My Top 5 Anti-Valentine’s novels

Unless a miracle happens in the next few days I’m going to be single on Valentine’s Day.  Which means 24 hours of avoiding the smug Facebook posts and nauseating couples selfies on Instagram and wallowing in chocolate truffles, raspberry gin and a resolutely unromantic novel.  So if like me you’re dreading the big day, or if you simply aren’t a fan of hearts and flowers, here’s my Valentine’s gift to you: my top five anti-valentine reads.

  1. “Madame Bovary” by Gustav Flaubert – frustration, fantasy, passion, disappointment and finally despair; the miserable cycle of unrealistic romantic ideals is played out with grim clarity in this tragic tale. Emma Bovary’s painful and protracted suicide is one of the most hideous chapters in fiction, dispelling once and for all the Romeo and Juliet-style trope of the swift and somehow romantic lover’s death.
  2. 2. “Anna Karenina” by Leo Tolstoy – from one tragic heroine to another, only this time it’s a well-timed jump in front of a train that brings the suffering to an end. The stigma and social isolation that follow Anna’s separation from her husband are a telling illustration of how men and women are judged so differently when it comes to infidelity – and you have to ask yourself, in all matters relating to love, sex and sensuality, how much has really changed since Tolstoy’s time?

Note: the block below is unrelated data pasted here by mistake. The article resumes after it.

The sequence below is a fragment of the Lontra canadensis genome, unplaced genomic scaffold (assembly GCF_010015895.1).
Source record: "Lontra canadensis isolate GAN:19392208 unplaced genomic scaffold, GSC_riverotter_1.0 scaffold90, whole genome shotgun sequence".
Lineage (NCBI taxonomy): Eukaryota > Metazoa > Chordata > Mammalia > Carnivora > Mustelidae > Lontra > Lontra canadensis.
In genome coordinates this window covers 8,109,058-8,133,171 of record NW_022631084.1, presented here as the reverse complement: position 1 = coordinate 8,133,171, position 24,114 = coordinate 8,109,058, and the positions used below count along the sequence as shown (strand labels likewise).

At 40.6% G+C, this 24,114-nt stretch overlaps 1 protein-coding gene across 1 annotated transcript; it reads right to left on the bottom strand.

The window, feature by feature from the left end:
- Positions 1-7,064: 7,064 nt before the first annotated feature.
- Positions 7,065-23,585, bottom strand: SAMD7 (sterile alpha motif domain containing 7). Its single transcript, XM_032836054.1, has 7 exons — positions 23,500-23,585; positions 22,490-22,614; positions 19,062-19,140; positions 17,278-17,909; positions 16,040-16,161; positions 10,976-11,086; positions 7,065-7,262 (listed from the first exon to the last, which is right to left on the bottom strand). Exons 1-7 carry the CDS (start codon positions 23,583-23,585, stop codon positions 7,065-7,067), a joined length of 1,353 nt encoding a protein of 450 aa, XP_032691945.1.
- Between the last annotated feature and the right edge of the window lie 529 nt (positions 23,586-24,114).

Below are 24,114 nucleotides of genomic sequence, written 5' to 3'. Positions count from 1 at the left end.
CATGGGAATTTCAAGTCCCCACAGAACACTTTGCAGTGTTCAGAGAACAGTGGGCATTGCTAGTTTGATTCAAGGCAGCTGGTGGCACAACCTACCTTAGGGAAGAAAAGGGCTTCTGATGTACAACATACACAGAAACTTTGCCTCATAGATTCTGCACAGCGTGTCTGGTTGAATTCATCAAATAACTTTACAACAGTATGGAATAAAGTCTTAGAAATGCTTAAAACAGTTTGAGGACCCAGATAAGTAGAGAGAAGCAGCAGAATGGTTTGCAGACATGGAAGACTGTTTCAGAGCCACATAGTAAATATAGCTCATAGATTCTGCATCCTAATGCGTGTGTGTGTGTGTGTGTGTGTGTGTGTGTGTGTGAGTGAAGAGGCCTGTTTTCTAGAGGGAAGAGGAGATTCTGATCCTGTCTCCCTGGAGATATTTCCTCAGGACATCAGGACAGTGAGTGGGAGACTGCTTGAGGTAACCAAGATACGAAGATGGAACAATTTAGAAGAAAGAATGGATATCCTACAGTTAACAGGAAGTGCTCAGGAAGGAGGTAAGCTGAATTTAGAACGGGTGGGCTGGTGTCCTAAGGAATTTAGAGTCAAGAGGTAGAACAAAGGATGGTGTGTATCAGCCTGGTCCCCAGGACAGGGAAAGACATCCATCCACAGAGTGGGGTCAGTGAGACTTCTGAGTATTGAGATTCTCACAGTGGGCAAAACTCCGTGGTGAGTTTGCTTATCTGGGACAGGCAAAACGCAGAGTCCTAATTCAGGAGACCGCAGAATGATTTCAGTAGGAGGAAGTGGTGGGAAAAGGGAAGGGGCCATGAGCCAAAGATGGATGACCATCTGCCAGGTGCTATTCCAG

3. “Thérèse Desqueyroux” by François Mauriac – if your life hasn’t turned out quite according to plan then why not set about murdering the person getting in your way? Like our first two heroines, Thérèse knows all too well the misery of a loveless marriage, but rather than turning the emotional screws on herself she decides instead to poison her husband. I’m pretty sure you’re not meant to wholeheartedly support her in her crusade, but if there’s a novel that will make you relieved to be single, it’s this one.
  4. “The Birth of Venus” by Sarah Dunant – let’s up the positivity quotient with a female character who, despite being no stranger to heartbreak and the romantic restrictions imposed by a patriarchal society, manages to maintain a dogged resolve to turn every situation to her advantage if she possibly can. In spite of the tragedy and violent death, this novel of love and passion in Renaissance Italy is strangely uplifting. I didn’t agree with the ending that the author chose to give her heroine, but up until that point this is the perfect novel for any girl trying to make her way in the world.
  5. “The Final Confession of Mabel Stark” by Robert Hough – if you’re sick of smiling benevolently through gritted teeth as yet another friend parades down the aisle or produces a perfect baby, then seek sanctuary in this wonderful novel about the ultimate defier of social convention, circus performer Mabel Stark. Hers was an eccentric and colourful life, featuring a succession of slightly bizarre relationships with men (and one very bizarre one with a tiger), during which she remained absolutely true to herself and her passions, unorthodox though many of them were. If I raise my Valentine’s glass of gin to anyone this year, it will be Mabel.